Does anyone fancy a career change? How about setting up as a will writer or giving employment law advice? Too much training involved you think and you don’t like exams?
Well don’t worry because you will be amazed to hear that you don’t need any training!
Yes I studied and trained for six years before I qualified as a solicitor and before my partners and I open the door of our office in Lancaster we have to pay for insurance so that in the unlikely event we make a mistake our clients can be compensated. But actually anyone can set themselves up in business to write wills and the like and only a small number of legal services (such as drafting certain ‘deeds’ and conducting certain litigation) are actually ‘reserved’ to professionally qualified lawyers.
So when you engage the services of a ‘lawyer’ how can you be sure that they are in fact legally qualified?
Well it is a criminal offence to hold yourself out as a ‘solicitor’ when you are not so if you go to a solicitor you can be sure they are qualified, regulated and insured.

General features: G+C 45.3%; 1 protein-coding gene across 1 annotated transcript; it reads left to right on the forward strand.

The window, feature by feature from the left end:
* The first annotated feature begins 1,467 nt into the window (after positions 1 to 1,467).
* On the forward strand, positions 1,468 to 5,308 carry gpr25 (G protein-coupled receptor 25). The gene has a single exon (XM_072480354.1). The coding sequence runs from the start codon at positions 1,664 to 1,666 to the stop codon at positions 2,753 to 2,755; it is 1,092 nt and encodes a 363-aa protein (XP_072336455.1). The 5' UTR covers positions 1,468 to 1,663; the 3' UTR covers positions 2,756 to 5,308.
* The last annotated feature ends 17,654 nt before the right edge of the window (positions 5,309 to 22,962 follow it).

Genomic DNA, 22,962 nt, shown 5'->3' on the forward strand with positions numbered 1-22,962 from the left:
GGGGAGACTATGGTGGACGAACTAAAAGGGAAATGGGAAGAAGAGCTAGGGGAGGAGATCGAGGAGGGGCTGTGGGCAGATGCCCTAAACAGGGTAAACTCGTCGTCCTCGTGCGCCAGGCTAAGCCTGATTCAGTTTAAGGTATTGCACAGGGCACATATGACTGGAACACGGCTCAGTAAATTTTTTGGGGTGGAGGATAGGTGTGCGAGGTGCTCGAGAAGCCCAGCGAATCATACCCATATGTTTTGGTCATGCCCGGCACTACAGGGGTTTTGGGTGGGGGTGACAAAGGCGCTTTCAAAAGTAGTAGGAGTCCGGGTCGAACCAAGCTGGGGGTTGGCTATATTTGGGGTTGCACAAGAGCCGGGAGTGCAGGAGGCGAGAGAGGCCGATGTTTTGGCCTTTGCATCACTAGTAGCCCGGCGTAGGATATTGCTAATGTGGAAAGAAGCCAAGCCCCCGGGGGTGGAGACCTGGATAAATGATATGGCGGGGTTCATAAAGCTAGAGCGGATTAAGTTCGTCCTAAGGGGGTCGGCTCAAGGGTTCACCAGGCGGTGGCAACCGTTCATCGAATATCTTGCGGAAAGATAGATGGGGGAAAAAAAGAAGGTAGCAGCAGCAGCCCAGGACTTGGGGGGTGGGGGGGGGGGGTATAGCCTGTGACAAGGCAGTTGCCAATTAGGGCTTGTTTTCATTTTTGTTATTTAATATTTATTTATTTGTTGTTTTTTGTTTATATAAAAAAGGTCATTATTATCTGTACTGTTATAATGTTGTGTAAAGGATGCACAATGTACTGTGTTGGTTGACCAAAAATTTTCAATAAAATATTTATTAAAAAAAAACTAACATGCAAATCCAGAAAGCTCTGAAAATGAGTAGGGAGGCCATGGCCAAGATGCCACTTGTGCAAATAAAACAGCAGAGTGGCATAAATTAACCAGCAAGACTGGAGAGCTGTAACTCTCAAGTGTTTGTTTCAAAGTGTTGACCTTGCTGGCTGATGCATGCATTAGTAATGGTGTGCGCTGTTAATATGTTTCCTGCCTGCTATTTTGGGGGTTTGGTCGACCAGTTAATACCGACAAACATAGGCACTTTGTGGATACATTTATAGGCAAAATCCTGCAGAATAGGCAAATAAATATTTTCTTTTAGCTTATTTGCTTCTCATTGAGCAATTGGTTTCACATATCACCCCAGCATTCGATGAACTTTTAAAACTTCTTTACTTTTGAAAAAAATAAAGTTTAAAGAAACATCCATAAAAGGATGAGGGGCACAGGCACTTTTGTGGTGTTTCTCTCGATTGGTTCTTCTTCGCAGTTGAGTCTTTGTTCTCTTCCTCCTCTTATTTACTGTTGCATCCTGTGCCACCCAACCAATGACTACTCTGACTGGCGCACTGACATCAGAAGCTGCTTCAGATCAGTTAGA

This means that as a consumer of legal services you will have genuine redress if you are not satisfied with the outcome.
In my own specialism of wills, there are an increasing number of providers who are not legally qualified and sometimes this has led to very unfortunate outcomes for some clients of those concerned who then have no means of official complaint or financial redress.
The Law Society nationally were so concerned about the lack of consumer understanding about this situation that they put together evidence which was presented to the Government asking for will writing to be reserved only to qualified lawyers.
The Ministry of Justice announced that will writing would remain open to any Tom, Dick or Chris, whether qualified, insured, regulated or not.
So when you are engaging the services of a ‘lawyer’ make sure they really are qualified to do the job by checking they are registered on The Law Society website (www.lawsociety.org.uk).